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With the next stage of the Overwatch League being played on patch 1.34 that is currently deployed on live servers, GOATS seems out for the count. While we can expect teams to still run the composition on certain maps and more so towards the beginning of the stage, a fresh take on compositional archetypes seems to be inbound. Is the meta really only determined by the state of the game we are playing on? Why are we so slow to innovate?

The Olympic rings of Metas

Most metagames are cyclical. At the start of a meta, an innovator takes an idea and runs with it. Then copy cats come in and try to overtake the inventors and outperform them at their own game. Finally the elite find nuances and keep honing with incremental changes until the capacity of the composition are unrecognizable from the version of the initial inventors. This works until someone finds a solution to the established meta through higher level understanding and inherent talents of their team to play a particular style that counters the established meta composition, or much more frequently in esports, a severe enough balance patch gives new ground for innovators to surpass the established meta. Then the cycle starts anew.

Interestingly, often regions may develop their own interpretations or may even have their very own meta game. In this way, through separation of ecosystems both in tournaments and competitive play, they develop apart from each other. Given our fairly secluded competitions in terms of the different contenders regions and then from Overwatch League, at times metas may not get the chance to test out who is top dog and regions are bound to the eye-test. Ideas get stuck without the ability to test them against the real world and because of this Overwatch may enjoy several different metas at any given time in different regions. Wherever touching points in the form of international tournaments do exist, however, change is may be forced by the demonstration of the perceived superiority of a meta.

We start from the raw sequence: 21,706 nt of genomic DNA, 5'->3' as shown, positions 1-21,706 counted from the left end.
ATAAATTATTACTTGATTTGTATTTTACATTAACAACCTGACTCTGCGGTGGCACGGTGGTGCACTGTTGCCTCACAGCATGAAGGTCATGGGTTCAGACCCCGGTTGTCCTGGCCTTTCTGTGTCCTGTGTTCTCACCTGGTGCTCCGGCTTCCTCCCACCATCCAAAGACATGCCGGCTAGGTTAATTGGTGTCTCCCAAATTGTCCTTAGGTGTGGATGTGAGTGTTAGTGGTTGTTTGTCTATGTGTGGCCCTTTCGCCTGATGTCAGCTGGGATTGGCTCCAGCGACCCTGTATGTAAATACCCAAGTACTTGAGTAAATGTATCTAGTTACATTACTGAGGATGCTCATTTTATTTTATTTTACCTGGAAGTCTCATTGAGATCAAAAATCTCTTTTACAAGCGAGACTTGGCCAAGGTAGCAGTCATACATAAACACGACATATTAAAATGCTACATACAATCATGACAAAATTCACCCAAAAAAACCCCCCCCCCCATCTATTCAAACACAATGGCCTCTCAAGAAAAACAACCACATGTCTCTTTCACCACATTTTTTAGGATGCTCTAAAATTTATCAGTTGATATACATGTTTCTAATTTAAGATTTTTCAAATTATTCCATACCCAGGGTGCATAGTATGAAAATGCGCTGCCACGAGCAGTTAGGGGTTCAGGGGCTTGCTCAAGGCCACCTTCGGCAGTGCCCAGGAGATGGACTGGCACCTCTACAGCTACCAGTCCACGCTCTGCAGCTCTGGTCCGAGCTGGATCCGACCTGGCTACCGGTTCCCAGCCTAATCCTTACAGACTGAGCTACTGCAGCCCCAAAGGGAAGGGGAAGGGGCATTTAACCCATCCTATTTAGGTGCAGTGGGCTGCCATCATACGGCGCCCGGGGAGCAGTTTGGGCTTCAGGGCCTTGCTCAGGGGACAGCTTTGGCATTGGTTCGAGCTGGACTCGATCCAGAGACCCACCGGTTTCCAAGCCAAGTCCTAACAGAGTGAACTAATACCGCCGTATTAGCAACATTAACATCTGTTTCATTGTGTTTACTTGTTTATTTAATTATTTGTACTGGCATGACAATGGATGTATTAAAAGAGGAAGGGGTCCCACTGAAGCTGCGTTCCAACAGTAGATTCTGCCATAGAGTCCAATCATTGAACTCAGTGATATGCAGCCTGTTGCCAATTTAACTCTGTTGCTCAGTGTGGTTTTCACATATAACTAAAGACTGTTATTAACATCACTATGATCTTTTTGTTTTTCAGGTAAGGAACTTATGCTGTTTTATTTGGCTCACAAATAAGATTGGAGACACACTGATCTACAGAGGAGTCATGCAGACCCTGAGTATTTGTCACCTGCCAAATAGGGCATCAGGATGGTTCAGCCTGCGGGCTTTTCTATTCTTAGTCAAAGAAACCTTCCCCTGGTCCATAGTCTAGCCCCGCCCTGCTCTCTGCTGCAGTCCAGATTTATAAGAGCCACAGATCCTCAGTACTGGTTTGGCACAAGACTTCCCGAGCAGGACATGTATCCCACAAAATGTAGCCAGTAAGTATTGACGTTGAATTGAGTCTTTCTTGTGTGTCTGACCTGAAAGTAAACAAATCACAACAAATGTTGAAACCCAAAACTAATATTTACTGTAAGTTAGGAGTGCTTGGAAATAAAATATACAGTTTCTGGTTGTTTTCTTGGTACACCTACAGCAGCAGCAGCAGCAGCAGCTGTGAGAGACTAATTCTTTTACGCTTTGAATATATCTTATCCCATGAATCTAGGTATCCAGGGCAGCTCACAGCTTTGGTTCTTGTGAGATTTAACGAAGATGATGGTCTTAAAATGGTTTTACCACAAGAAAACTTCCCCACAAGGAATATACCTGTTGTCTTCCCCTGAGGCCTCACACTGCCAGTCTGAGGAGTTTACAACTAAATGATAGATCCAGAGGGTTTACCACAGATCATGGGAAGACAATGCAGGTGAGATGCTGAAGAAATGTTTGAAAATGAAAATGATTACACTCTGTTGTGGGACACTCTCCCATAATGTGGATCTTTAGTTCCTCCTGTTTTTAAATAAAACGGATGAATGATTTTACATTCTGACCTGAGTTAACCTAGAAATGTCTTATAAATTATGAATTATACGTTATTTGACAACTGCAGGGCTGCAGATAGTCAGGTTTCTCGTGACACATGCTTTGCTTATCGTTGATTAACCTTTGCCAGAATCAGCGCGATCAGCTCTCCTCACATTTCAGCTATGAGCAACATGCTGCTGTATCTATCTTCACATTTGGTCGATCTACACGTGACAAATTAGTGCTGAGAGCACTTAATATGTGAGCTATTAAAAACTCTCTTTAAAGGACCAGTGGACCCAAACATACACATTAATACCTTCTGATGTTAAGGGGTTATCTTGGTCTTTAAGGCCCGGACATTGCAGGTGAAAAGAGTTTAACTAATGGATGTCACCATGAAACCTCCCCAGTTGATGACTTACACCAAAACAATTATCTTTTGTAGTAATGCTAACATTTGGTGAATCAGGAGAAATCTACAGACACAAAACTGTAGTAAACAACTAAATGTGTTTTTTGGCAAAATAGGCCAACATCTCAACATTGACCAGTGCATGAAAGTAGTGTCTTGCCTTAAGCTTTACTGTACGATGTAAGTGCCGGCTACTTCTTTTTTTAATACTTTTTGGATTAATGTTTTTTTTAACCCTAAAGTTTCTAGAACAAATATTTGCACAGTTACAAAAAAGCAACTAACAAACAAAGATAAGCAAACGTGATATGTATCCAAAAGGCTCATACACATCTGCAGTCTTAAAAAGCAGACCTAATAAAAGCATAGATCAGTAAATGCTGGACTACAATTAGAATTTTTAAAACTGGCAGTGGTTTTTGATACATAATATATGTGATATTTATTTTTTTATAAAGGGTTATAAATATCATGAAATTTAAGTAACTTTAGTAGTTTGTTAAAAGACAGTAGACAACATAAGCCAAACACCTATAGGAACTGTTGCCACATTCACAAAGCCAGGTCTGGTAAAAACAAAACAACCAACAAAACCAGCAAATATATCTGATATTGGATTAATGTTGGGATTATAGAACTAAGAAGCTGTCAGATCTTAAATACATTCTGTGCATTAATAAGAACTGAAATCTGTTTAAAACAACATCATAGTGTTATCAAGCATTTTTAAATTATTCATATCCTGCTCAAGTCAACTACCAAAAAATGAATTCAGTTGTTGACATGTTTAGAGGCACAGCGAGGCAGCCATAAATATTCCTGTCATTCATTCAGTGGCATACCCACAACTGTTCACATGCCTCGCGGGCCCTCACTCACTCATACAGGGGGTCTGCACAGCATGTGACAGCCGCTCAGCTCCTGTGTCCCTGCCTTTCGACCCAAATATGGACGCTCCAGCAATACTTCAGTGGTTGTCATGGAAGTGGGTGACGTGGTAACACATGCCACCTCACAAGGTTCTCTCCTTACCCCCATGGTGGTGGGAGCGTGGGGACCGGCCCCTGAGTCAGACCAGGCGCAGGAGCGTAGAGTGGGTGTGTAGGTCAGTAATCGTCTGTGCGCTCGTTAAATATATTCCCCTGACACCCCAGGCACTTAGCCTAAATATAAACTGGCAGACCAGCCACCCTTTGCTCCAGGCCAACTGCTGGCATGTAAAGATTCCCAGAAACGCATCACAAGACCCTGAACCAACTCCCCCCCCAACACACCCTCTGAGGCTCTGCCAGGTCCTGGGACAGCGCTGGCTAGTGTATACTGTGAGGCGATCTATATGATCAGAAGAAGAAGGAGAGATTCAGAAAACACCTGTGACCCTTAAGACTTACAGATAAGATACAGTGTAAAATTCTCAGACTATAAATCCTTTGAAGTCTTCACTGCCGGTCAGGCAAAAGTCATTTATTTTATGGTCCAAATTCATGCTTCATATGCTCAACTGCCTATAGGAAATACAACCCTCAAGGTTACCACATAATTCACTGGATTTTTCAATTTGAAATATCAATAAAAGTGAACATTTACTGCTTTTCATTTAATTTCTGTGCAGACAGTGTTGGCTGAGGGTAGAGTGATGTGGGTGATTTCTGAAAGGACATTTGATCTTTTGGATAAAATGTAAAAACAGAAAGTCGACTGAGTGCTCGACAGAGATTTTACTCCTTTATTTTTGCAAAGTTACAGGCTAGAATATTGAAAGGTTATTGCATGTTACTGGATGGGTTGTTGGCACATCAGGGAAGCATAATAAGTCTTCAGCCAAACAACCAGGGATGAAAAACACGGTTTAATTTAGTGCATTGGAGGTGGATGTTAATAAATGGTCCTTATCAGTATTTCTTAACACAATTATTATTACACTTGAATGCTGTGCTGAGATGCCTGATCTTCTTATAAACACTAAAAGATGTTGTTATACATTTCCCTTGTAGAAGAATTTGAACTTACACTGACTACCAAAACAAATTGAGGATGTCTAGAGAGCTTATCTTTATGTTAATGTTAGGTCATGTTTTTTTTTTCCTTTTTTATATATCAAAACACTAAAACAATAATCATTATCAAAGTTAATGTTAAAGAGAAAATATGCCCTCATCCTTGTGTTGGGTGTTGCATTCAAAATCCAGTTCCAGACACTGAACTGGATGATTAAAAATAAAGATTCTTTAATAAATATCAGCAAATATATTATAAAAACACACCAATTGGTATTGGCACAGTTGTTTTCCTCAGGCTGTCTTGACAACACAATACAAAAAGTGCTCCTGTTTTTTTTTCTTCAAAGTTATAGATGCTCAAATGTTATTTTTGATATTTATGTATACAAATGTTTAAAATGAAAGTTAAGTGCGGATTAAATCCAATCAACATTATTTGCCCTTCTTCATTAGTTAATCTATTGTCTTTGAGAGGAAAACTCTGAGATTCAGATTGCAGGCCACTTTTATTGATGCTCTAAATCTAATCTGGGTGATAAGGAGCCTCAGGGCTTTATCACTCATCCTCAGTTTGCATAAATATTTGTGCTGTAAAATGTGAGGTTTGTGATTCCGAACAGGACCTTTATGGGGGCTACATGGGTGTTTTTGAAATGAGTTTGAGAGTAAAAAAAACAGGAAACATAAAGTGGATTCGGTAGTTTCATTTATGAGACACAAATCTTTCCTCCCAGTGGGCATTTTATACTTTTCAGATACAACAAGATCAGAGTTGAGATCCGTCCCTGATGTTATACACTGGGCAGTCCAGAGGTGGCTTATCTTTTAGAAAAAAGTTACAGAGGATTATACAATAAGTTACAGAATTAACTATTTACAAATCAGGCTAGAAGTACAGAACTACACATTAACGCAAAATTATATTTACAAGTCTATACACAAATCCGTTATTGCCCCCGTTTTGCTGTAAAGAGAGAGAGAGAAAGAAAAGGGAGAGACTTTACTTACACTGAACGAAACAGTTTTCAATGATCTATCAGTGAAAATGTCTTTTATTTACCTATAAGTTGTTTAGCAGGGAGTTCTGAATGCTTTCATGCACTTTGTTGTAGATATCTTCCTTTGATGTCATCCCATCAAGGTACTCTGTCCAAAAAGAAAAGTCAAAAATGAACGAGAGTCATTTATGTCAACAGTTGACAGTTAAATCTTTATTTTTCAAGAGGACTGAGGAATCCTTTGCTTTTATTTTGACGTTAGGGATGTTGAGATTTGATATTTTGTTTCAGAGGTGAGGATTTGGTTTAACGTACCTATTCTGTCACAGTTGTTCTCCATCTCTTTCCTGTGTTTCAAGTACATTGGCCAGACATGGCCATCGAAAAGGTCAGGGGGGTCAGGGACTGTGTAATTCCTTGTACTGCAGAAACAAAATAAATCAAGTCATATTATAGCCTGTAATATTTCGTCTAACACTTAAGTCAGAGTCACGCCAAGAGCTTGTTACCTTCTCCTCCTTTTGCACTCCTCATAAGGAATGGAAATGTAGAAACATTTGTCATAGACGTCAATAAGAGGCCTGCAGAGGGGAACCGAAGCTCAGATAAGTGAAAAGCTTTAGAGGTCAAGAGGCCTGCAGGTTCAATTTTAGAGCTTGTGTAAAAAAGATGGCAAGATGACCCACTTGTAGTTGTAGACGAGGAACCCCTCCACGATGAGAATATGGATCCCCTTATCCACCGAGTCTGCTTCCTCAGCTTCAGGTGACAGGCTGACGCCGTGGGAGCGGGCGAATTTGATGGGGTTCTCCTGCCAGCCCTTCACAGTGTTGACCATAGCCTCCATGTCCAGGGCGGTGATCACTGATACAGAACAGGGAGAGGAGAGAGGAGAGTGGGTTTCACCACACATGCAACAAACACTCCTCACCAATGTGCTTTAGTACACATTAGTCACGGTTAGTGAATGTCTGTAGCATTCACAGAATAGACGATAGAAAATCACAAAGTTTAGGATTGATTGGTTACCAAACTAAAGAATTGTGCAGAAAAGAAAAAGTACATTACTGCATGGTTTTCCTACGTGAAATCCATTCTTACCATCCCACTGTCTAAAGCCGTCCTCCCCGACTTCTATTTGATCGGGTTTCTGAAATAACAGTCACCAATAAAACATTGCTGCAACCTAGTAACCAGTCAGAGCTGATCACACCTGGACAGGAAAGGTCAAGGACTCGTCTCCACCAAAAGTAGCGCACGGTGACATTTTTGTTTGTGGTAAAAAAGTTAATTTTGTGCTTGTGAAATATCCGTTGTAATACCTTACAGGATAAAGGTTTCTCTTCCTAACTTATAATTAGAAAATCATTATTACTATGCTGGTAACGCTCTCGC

In Overwatch, these are few and far in between historically. Post APEX season 3, rarely did we have cross over competition where the finest teams of each region got to test their meta interpretations against each other. The introduction of international play for contenders regions in the form of the Atlantic Showdown may help filter out bad meta interpretations more quickly. That said, one has to be mindful not to overrate the outcomes of those weekend events between only a few representatives of a scene. It’s still possible that a more optimal meta interpretation from for instance Europe may lose to a North American one over the cause of a weekend because of an underperformance of a specific team. Ideas are best tested through high amounts of repetition and score keeping and in Overwatch those only tend to happen within the respective leagues.

Meta is a mood

Given the above mentioned uncertainty of the tournament structure and patch cycles in Overwatch, teams really only take an educated shot in the dark and see what sticks. Too complex is the game by nature, too volatile are the patch cycles, too little cross-testing of ideas is facilitated by the tournament structures in Overwatch for the meta to be an optimal interpretation of what the game is like. Even in extremely well researched games like Starcraft:Broodwar, metas changed years after the last balance patch and with only new maps changing the strength of strategies.

For a composition to become meta, it needs to be strong against the established meta fairly early in its development, then needs to be sufficiently hard to counter by other compositions when they themselves had limited time to refine. It follows that metas aren’t the most optimal solution for a game’s state, not even at the highest level of competition. I’d argue they aren’t even the best attempt given the resources available to any given region. They are likely to be as much a social and psychological phenomenon as they are results of the state of the game.